I had never run with a headlamp before but that turned out to be fairly straightforward. It was hypnotic to pace downwards and throw up clouds of dust illuminated by light with each step. Before I knew it, I was at the South Kaibab bridge after about 1.5 hours and I’d lost sight of the headlamps a while back.
I hit Phantom Ranch at after 1 hr 50 mins from starting. Plenty of campers were already milling around the spigot in the general store at 5 am and I refilled my 500 ml bottle, ate some Stinger gummies, packed my poles and continued after 10 mins.
Still enjoying myself just before exiting the Box on the way to the North Rim.
Because of my fear of the heat, I was too conservative with the water on the way to the North Rim --- I was aiming to have 0.25L when hitting each water stop as my margin of safety but ended up with 0.5 to 1L instead. The extra weight took its toll on my quads later in the day.
I ran most of the trail to Cottonwood, took 10 minutes to rehydrate with energy drink mix, filled up with too much water because a camper told me that there was no water at the pumphouse station 2 miles further (wrong!). Running to the pumphouse, I discovered there was actually water and rehydrated. I noticed on the signboard there that someone had done their 77th R2R2R yesterday!
Here I met a couple of guys coming down from the North Rim and they were part of a large group that started at 8 pm the previous night. I kept going past this group on the way up and would later catch some of them on the return trip.
Leaving the pumphouse, Sydney passed me going up to the North Rim and I chatted with her for a bit and discovered she was part of the group of the three headlamps that I saw behind me earlier in the morning. We exchanged introductions and then started walking up the steep parts of the trail to the North Rim together.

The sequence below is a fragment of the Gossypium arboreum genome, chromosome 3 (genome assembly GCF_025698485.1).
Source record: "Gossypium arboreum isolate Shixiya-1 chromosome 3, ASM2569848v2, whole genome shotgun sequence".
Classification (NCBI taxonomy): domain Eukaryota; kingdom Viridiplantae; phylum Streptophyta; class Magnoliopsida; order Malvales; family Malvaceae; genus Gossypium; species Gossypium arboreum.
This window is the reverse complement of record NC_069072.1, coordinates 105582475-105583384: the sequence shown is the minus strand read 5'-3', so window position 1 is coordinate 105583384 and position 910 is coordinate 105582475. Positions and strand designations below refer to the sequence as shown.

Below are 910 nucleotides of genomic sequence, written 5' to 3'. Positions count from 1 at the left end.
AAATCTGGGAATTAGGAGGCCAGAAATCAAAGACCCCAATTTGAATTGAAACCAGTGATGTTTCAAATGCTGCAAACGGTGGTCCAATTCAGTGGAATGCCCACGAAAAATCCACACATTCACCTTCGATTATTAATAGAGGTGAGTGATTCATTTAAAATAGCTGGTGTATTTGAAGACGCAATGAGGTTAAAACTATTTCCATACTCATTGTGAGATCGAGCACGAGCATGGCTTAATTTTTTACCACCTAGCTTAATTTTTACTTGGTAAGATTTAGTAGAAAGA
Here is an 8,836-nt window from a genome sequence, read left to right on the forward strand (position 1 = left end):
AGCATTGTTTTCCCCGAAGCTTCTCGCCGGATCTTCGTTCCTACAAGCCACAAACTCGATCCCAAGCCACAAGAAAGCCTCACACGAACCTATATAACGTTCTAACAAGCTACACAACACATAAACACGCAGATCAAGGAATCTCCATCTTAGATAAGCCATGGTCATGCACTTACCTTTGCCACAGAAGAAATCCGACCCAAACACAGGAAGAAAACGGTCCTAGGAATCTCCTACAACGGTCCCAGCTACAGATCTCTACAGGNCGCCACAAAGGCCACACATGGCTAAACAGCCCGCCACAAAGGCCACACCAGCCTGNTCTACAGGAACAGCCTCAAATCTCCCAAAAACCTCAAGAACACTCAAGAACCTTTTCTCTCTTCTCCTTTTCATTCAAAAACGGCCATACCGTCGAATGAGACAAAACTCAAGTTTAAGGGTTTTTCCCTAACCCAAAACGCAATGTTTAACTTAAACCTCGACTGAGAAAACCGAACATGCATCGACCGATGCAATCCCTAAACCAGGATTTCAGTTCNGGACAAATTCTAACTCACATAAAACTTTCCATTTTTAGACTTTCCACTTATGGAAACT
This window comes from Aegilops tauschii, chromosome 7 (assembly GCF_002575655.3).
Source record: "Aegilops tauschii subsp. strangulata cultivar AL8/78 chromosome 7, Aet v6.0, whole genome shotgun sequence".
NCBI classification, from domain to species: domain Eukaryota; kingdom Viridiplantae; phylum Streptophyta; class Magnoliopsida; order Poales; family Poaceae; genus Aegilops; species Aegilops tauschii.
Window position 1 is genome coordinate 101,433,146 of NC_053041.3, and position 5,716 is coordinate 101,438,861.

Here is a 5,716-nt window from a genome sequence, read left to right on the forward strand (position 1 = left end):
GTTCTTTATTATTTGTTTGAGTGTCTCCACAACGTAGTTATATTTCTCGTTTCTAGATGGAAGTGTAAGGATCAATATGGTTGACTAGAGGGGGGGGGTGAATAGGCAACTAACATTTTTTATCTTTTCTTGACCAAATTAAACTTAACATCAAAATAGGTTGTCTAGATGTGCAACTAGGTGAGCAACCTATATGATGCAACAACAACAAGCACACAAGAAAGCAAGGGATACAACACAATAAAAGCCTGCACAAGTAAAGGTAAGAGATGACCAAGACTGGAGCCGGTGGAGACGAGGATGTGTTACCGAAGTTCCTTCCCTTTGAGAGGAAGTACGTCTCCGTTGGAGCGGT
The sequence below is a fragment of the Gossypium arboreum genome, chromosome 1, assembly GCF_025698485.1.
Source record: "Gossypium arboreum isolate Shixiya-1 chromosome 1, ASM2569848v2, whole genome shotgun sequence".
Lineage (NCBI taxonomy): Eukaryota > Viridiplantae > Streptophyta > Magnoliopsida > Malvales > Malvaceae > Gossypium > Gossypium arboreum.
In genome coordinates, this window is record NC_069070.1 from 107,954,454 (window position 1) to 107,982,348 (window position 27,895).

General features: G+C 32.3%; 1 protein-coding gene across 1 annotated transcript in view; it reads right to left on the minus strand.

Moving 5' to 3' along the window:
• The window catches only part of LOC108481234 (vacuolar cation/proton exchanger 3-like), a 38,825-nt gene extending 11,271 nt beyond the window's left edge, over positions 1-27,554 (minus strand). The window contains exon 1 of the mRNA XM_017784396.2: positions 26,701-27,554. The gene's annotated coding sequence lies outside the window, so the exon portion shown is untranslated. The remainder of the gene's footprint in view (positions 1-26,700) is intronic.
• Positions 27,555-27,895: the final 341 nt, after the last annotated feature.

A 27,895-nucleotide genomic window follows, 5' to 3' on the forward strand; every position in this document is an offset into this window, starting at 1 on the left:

We eventually split up since I had a slightly longer gait and moved faster uphill with my poles out. Passing through the different layers of rock on the spectacular North Kaibab carved out of the rim was quite the treat, Supai, Hermit, Coconino, Toroweap and finally Kaibab layers.
I hit the North Rim about 5 hrs 50 mins after starting (8.50 am) and discovered that the water was on. I unpacked, lounged around eating and drinking, took some photos. Sydney arrived about 10 mins later and she remarked that it was surprising there were no flies around. Sure enough, a few minutes after she said it, the flies appeared and she beat a hasty retreat back down the trail. I stayed another 10 mins to enjoy the silence before heading down.
Sydney heading up North Kaibab shortly after the Pumphouse.
Throughout the day, I managed to consistently get 2-300 calories an hour by eating 12 Stinger energy chews, 6 Hammer gels, 1 tube of Hammer perpetuem solids (not tasty! I bought them on sale a couple of days before while strolling through REI to buy some gels), 15 servings of energy drink mix. The only food I had left was the 4 Kind bars and 3 peanut butter cups that I brought as my food reserve. I also drank 15-20L of water to wash all the food down. I brought but did not use additional electrolytes because all the energy food contained loads of them.
I passed perhaps 20-25 runners on the way down from the North Rim at various points and had brief conversations where it seemed everyone had started around 5 am that morning, and they were glad to hear that the water was on because the temperatures had started to climb. I don’t think I saw any of these runners again later in the day.
I caught up with Sydney at the pumphouse and she asked if we could run to Phantom Ranch together because one of the runners coming up had seen 3 large snakes on the trail. I was intimidated not because of the snakes but because through our conversation at the North Rim, I learnt that Sydney was running this for the 4th time and it was a training run for her main objective, which is the UTMB race (100 miles, 65k ft elevation change !!!) later this year. On top of that, she’d done a 50 mile race the weekend before!